I think we can all agree that when the Dawgs entered Pac-12 play with the lackluster record of 6-5, there was the feeling that this year could be a long one. We saw a lack of leadership, disorganization, and not playing to the high potential that is expected of by this team. Some of these answers still have not been addressed, but one thing we know for sure is that the Huskies are 12-3 in conference, which is good enough to be tied for first place. So good even, that it is only the second time under Lorenzo Romar that the Huskies have posted that record through fifteen conference games. The only other time was in the ’04-’05 season when Nate Robinson, Will Conroy, and Brandon Roy (to name a few) led the team to a 29-6 record and a number one seed in the tournament.

The '04-'05 Huskies. What's more to be said?

So what’s the difference between teams you might ask? It’s simple and very clear. Non-conference play. In that impressive ’04-’05 season, the Huskies boasted a 10-1 non-conference record, with their only loss coming at the hands of Gonzaga over at the McCarthy Center. But, that season the Dawgs played a total of zero ranked teams in non-conference play. As a matter of fact, they only played one ranked team all season: Arizona, who was ranked sixth both times the teams matched up.

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The Legacy of Brandon Roy

Brandon Roy is the reason I love Husky Basketball. A warrior with a jump shot, Roy was an absolute force at UW throughout his career. He came to the UW after wisely turning down the NBA straight from high school from Garfield High School in 2002. Roy proceeded to become a standout part of the beginning of UW Basketball’s entrance into the national scene under coach Lorenzo Romar. Roy went from being on a 10-17 team as a freshman to taking the Huskies to three straight NCAA tournament appearances. He was an instrumental part of the #1 seeded 2005 team that included UW stars such as Will Conroy, Nate Robinson, Tre Simmons and Bobby Jones. After the crushing loss to Louisville in the Sweet 16 that season, the true Brandon Roy magic happened.

Brandon Roy’s senior season was my favorite year of Husky Basketball. Roy led the Huskies  in points, assists, and blocks that season averaging 20.2 points per game, 4.1 assists per game, and 5.6 rebounds per game his senior year en route to becoming Pac-10 player of the year and leading the Dawgs to a #5 seed in the NCAA tournament. But it was more than that. He was consistently dominant in 2006, with 19 twenty point games out of 33 games. This included back to back 35 point games against Arizona and Arizona State, and putting up 30 against Oregon in a season that earned him 1st Team All-American status. Roy lead the Huskies to beat UCLA twice that season, upset #4 seed Illinois to get to the Sweet-16 before an epic showdown with #1 seed UConn.

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Growing Pains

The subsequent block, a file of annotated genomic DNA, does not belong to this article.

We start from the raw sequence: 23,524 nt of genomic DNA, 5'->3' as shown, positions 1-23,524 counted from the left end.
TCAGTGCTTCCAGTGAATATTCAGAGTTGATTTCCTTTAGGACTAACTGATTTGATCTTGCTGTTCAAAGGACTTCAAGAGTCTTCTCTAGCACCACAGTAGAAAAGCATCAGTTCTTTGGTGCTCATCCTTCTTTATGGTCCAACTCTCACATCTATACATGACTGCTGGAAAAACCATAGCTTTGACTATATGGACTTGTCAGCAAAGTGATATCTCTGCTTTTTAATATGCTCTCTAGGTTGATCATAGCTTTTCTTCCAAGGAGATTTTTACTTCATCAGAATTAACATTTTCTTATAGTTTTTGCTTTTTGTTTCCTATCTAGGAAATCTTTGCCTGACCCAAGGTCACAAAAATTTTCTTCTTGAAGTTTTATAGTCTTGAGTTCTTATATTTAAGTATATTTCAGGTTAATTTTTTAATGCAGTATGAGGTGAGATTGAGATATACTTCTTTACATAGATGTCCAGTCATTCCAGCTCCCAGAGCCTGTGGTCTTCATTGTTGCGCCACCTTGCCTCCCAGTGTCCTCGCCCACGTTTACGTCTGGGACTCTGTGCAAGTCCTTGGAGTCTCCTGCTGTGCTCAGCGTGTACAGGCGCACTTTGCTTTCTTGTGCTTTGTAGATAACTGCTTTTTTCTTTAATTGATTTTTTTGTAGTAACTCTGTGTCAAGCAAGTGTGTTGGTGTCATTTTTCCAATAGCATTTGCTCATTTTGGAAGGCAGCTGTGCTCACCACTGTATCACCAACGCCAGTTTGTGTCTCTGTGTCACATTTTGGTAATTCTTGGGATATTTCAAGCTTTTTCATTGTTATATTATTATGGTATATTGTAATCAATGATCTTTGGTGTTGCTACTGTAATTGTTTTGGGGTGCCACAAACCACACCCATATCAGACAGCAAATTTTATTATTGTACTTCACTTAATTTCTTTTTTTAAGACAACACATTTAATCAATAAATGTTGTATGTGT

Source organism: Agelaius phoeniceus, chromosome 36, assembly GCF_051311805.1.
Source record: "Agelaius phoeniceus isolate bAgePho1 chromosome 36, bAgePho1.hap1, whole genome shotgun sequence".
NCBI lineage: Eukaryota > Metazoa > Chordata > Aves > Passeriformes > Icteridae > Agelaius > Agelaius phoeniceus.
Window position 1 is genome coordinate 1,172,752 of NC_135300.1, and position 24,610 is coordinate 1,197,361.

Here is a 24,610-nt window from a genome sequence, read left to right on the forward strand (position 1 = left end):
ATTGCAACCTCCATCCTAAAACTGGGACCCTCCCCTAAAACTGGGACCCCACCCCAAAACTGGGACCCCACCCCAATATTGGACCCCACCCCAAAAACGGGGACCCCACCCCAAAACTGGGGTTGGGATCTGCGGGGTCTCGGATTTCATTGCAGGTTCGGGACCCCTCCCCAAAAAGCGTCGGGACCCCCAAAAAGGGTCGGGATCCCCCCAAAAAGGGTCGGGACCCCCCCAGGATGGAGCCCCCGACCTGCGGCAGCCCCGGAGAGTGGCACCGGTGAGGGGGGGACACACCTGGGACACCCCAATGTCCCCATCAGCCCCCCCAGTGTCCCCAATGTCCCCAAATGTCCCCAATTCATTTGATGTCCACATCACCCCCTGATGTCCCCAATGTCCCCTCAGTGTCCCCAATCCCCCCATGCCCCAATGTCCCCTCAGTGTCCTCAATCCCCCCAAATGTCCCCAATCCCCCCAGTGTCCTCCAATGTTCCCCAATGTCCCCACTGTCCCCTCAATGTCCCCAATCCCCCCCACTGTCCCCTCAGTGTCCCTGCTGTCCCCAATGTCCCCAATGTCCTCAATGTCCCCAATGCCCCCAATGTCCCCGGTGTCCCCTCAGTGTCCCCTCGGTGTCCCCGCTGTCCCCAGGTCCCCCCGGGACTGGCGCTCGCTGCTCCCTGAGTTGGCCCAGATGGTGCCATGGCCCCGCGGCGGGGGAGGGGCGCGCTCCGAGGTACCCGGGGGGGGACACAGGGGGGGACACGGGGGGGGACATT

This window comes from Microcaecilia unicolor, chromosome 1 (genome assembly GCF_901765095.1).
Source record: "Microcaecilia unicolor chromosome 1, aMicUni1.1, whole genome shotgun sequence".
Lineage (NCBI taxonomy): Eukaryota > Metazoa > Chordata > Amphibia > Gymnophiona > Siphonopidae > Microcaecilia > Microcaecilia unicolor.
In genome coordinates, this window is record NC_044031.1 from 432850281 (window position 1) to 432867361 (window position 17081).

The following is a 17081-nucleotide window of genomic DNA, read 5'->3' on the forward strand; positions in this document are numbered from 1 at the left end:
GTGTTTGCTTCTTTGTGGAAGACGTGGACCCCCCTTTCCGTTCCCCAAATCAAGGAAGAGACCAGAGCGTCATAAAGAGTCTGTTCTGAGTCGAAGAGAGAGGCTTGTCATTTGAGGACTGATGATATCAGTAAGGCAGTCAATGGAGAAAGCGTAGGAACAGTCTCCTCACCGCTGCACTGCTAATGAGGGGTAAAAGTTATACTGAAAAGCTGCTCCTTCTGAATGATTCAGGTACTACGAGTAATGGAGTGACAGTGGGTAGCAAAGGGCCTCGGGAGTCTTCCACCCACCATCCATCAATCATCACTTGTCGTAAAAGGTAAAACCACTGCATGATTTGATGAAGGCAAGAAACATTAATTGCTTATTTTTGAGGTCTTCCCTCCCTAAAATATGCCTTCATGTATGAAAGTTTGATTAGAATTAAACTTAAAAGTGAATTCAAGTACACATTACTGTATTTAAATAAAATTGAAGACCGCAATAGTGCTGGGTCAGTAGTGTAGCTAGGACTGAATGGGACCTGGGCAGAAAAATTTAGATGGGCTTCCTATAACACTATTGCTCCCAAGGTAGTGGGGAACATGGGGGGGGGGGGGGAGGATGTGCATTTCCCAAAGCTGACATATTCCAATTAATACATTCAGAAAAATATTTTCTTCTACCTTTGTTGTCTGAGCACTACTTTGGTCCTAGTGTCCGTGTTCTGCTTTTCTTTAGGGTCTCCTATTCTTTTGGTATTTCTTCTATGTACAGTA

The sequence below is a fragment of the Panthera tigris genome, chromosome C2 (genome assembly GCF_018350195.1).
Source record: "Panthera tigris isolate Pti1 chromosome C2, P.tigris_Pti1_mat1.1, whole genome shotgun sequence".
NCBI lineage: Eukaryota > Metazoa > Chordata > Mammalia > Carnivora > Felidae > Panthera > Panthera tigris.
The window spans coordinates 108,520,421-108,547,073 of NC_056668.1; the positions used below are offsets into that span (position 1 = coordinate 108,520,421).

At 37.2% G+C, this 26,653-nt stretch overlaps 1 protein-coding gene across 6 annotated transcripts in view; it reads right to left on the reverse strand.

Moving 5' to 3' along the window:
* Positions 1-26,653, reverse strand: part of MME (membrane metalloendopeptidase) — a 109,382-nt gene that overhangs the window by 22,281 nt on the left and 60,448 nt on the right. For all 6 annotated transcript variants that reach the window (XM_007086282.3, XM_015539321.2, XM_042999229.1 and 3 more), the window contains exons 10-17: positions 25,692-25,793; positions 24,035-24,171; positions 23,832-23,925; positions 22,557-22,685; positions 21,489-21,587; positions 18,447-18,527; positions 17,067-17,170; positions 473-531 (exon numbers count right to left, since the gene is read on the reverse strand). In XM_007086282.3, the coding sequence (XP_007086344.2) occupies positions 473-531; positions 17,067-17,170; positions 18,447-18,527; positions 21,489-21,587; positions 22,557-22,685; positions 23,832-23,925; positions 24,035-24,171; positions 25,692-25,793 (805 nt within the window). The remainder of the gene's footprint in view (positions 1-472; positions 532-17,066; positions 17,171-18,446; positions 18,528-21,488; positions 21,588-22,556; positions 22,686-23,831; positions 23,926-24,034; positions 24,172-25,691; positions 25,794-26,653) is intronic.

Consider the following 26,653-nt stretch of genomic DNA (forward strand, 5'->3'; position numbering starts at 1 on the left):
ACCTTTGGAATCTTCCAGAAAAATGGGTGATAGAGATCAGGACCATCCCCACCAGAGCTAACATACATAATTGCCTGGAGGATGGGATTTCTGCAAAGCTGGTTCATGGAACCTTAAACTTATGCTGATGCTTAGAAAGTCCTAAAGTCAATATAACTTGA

Six seconds left. Down by two. Ranked opponent. Madison Square Garden… As a college basketball player this is what you live for. This is what all those hours in the gym have been for. It’s what is known as crunch time. A moment that separates the winners from losers, not just on the scoreboard but also in the way in which you truly play the game. This was the Washington Huskies on Tuesday evening, playing in front of a national audience. And as we’ve come accustomed to as Husky fans, they couldn’t overcome the challenge.

The young Huskies have stumbled out of the gates this season, having dropped three of their first seven games. You can point the finger at many different things whether it be foul shooting, youth, or lack of an inside presence (although Aziz has shown great improvement). But the two things that glaringly stand out, to me at least, are as follows: leadership and organization.

When you think of any elite team, or even a halfway decent one, you usually can link that team to a certain player that they have; the face of the program, per say.  When I think of the 2011-2012 Washington Huskies I think of Isaiah Thomas, and then I realize that he left for the NBA. Who is this team? Who leads them on the court? Who will be the one to take the last shot in a game like last night’s against Marquette? These are questions that need answers and they need to come quickly because before we know it conference play will be starting and that’s when every single game counts twice as much. As for the present, the player that is closest to being the guy would have to be Terrence Ross. Possessing the most talent on the team besides possibly Tony Wroten Jr., Ross is on the cusp of being an absolute force for this basketball team. When he makes the jump to that next level of basketball it could get scary for every team that has to face the Dawgs. But he hasn’t hit that stride yet, which puts us in the situation we’re in now.  Continue reading